In my free time I go to the gym, because, honestly, there isn’t much else to do. I lift weights with my First Sergeant just before lunch. We go in uniform and take off the cap, gun, and ACU top shirt to work out in our t-shirts, pants, and trousers – just like 75% of the other troops in the gym. Like anything that you stick with over time, it gets easier. It gets easier because I am getting stronger. But I have never been much of a “body builder.” I have always been a runner.
When I’m lucky I get in a good cardio workout at least three to four times per week. I bring the iPod that Lisa gave me, grab water from the fridge and head to a treadmill. Although I am an outdoor runner and loathe running in place, the weather and road conditions really prohibit running outside. Over the months I have found the set of music that as I get ready, pipes through my ear buds and carries me through the next 40 minutes.
I warm up and stretch out to Queen’s, Fat Bottom Girls, for no particular reason. For a longer stretch I add Metallica’s, I Disappear, before mounting the machine. I don’t particularly believe the pace the machine says I am running but it’s all I have to report on.
I start off at a 7.5mph pace to The Red Hot Chili Pepper’s, Dani California. I never got too into the group, but I loved this video. That gets the blood going for the first half mile. I turn up the pace to 8.5mph for AC/DC’s, Highway to Hell, and then right into, Thunderstruck. By now I am sweating. When The Doors, LA Woman, starts the tempo brings me to an 8.7mph pace that lets me keep in time with the beat. By now I am at least two thirds done with my run. I dial up to 9.1mph and instantly feel more sweat run down my forehead, off my eyelashes, into my ears. Depending on how I am feeling I finish with a little GnR, Welcome to the Jungle, and briefly imagine Lisa on Guitar Hero, or back to Metallica with either, Whisky in a Jar, or, Fuel.
My run's over and it’s time for the rowing machine. I added rowing about two months ago to include upper body movement to the cardio work out. By now my t-shirt is wet and I am slick with perspiration. I row to more AC/DC – Shoot to Thrill and Have a Drink on Me. The Back in Black album is one of my top ten, must-have-in-my collection. I have been able to cover 2 kilometers in the time it take to play both songs; a little under ten minutes. I am getting fast enough that I’ll add another song and another kilometer this week.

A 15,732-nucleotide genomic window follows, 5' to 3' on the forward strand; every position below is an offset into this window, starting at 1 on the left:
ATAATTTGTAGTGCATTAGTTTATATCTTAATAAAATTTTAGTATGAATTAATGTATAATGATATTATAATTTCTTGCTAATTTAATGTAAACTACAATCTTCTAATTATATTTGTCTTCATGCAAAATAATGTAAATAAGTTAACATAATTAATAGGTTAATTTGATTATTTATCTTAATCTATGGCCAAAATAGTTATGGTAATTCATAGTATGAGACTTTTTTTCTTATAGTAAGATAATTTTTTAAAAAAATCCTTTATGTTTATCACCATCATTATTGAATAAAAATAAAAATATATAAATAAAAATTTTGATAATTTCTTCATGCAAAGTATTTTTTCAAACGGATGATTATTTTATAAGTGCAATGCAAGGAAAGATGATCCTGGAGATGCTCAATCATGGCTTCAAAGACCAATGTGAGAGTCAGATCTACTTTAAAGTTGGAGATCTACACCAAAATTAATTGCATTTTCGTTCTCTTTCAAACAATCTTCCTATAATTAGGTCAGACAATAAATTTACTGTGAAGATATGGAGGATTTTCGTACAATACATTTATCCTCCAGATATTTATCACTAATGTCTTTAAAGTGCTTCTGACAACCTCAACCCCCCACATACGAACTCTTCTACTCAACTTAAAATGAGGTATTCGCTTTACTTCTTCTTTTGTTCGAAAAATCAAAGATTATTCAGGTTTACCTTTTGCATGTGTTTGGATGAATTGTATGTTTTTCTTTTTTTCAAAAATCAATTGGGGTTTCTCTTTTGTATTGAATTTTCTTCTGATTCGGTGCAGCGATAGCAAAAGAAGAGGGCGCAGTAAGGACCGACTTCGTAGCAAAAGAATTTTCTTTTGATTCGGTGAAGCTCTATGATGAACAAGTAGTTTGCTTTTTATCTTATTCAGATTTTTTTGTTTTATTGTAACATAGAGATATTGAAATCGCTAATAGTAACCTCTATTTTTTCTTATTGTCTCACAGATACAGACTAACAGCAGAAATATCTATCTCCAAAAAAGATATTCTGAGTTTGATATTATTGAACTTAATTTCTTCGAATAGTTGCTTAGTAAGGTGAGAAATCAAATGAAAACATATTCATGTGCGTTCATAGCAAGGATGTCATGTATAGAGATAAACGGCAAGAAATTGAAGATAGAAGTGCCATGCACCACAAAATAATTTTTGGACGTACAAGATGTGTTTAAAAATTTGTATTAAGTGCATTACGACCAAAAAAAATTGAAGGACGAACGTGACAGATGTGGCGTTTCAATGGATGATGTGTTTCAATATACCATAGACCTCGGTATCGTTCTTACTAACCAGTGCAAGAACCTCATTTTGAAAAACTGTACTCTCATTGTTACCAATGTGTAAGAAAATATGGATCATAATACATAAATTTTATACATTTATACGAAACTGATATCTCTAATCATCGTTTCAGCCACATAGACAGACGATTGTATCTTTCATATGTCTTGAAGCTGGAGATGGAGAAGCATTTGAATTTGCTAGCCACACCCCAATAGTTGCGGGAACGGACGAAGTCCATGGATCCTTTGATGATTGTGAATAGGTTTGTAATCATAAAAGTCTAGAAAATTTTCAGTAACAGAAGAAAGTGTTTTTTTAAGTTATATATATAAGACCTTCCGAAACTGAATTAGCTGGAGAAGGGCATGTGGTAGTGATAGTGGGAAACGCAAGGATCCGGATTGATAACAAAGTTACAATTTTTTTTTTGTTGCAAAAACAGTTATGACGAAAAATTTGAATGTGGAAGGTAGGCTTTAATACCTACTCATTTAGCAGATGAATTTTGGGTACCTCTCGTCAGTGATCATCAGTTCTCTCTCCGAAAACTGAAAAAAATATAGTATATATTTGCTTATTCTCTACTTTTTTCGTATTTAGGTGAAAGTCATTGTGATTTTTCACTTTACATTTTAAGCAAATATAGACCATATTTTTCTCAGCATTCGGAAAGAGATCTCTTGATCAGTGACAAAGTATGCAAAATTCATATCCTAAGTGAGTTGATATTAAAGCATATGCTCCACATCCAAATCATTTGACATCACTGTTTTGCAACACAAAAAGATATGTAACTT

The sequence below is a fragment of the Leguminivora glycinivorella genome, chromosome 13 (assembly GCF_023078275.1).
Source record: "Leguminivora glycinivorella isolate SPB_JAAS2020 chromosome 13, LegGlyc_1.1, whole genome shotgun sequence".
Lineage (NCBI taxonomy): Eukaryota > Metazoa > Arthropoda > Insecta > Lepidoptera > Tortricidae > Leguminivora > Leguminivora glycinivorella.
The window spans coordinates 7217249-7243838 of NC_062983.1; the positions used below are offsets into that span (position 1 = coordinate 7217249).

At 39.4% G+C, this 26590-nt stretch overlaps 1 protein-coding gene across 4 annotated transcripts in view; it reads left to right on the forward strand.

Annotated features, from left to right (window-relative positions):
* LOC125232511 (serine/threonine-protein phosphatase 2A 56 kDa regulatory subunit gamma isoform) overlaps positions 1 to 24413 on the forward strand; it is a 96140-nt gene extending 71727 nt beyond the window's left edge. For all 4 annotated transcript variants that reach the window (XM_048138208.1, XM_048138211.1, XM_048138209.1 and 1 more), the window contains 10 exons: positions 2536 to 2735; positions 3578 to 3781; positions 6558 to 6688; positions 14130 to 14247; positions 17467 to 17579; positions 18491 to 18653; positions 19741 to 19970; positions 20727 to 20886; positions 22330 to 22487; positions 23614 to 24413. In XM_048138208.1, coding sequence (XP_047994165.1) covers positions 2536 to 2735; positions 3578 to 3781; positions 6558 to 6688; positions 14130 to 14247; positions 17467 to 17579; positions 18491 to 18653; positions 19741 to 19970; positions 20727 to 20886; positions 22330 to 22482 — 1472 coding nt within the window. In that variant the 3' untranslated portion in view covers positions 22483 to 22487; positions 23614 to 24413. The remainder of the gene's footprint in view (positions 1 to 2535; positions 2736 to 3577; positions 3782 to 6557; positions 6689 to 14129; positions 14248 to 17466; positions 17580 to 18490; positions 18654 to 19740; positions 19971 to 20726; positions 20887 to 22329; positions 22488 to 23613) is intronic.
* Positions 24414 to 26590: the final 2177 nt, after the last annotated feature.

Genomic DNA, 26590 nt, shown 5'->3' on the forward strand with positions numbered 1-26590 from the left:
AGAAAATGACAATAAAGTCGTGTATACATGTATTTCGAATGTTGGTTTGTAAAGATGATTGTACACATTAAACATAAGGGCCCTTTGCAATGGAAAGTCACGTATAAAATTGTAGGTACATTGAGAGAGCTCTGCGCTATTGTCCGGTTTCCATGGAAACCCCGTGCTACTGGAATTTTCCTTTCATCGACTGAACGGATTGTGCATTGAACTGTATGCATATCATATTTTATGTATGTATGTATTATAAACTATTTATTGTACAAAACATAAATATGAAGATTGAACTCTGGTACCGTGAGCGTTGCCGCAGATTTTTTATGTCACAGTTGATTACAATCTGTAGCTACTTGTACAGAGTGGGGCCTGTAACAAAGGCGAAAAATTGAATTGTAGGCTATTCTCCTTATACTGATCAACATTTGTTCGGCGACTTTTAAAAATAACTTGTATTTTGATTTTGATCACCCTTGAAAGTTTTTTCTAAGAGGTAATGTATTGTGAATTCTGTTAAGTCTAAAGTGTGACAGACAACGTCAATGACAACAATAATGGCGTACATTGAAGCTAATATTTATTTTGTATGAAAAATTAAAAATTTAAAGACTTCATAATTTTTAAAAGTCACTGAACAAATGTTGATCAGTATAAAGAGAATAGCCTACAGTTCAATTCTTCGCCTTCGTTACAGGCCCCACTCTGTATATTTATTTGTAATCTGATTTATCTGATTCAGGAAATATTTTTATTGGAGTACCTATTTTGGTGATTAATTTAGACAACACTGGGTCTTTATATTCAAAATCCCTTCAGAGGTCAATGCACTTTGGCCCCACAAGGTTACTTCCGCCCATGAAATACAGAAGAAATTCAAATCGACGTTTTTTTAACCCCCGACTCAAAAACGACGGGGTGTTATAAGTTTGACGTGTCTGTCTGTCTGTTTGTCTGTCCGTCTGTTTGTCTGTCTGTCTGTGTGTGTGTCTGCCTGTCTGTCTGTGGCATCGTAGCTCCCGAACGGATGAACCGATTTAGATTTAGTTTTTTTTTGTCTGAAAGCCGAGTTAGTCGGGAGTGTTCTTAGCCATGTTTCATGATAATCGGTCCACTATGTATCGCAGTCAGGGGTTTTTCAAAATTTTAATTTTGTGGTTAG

Now it gets tough. Now I am soaked through my shirt. If I were any other gym people might stare by now. Here I am just another person with a tough workout to get through and I am about three quarters done. I go to the decline sit-up bench set at a forty-five degree angle. I take a twelve pound medicine ball and hold onto it as Van Halen’s, Panama, starts. I take the ball and hold it over my head and sit back until I am lying on the bench and the ball touches the ground. Then I sit up. Sometimes I throw the ball in the air, catch it, and do a sit up. Sometimes I turn from side to side holding the ball. Sometimes I just hold it into my chest and do sit ups. Whatever I do, I do it for the whole song without stopping. Panama is three minutes and thirty one seconds long.
I get off the bench and go to the mat. The Black Eyed Peas, Pump It, starts and I finish my abs with crunches, leg lifts, scissor kicks, bicycles, and the like for the entire song. But at least I am now near the finish line.
I go to the pull up bar and turn on Aerosmith’s, Honkin’ on Bobo album. The band put out this blues-cover- tribute-sounding album a few years ago and it can really get me going. As, Road Runner, starts and continues into, Shame, Shame, Shame, I complete a set of two pushups for one pull up for five to six sets. I am up to seven pull ups. Seven times five is thirty-five. Fourteen times five is seventy. Sweat pools below me now. Still on the Bobo album I finish the workout with, Baby Please Don’t Go, with four or five sets of weighted abs.
And that’s it. Maybe a little Neal Young, Keep On Rocking in the Free World, as I head back to the office as wet as if I’d showered with my clothes on. There are times I leave the gym nauseous. I finish my daily report and go shower before dinner.
Most times the music is white noise to take my attention away from the other sounds in the gym. I can tune out the white noise and think. Othertimes the music carries me and pushes me when I would rather slow down or hit the stop button. However, I doubt I can hear any of those songs again without thinking about the treadmill, or the decline bench, or the hours I spent getting in the best shape of my life.